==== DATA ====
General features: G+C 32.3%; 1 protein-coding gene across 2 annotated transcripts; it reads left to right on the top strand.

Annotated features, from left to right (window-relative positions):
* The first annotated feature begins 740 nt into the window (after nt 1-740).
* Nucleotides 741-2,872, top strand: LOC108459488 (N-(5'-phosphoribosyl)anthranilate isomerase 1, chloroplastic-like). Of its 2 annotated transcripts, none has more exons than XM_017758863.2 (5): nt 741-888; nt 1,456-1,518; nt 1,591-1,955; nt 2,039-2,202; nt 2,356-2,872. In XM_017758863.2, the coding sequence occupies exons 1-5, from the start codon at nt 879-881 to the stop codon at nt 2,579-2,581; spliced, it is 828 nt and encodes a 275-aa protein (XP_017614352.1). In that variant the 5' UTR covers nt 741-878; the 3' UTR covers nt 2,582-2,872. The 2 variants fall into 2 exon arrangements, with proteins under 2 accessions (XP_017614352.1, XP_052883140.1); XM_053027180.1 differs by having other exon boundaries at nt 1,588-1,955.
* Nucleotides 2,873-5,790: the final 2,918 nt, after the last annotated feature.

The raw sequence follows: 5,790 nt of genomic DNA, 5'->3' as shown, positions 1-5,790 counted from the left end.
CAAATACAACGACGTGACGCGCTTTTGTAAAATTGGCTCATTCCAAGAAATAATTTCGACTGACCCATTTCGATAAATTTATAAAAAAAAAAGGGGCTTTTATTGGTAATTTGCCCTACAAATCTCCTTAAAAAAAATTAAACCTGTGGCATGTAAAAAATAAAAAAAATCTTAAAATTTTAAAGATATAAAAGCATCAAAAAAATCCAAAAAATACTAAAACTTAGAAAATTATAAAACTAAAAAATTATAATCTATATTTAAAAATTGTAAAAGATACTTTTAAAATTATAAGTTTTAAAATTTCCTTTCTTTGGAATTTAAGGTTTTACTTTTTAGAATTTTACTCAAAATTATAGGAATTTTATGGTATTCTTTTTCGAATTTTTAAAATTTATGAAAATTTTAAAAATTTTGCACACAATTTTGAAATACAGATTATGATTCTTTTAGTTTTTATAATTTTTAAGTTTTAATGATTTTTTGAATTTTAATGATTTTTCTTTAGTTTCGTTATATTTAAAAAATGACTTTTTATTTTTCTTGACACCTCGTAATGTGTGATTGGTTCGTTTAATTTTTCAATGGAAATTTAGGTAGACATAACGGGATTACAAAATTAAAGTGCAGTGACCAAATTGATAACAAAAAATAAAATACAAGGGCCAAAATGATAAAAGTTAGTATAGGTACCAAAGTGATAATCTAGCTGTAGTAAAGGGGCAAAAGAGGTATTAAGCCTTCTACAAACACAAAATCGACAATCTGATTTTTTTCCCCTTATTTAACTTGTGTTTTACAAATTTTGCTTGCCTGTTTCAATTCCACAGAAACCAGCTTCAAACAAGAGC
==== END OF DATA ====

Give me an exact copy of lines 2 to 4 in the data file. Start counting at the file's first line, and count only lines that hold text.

Annotated features, from left to right (window-relative positions):
* The first annotated feature begins 740 nt into the window (after nt 1-740).
* Nucleotides 741-2,872, top strand: LOC108459488 (N-(5'-phosphoribosyl)anthranilate isomerase 1, chloroplastic-like). Of its 2 annotated transcripts, none has more exons than XM_017758863.2 (5): nt 741-888; nt 1,456-1,518; nt 1,591-1,955; nt 2,039-2,202; nt 2,356-2,872. In XM_017758863.2, the coding sequence occupies exons 1-5, from the start codon at nt 879-881 to the stop codon at nt 2,579-2,581; spliced, it is 828 nt and encodes a 275-aa protein (XP_017614352.1). In that variant the 5' UTR covers nt 741-878; the 3' UTR covers nt 2,582-2,872. The 2 variants fall into 2 exon arrangements, with proteins under 2 accessions (XP_017614352.1, XP_052883140.1); XM_053027180.1 differs by having other exon boundaries at nt 1,588-1,955.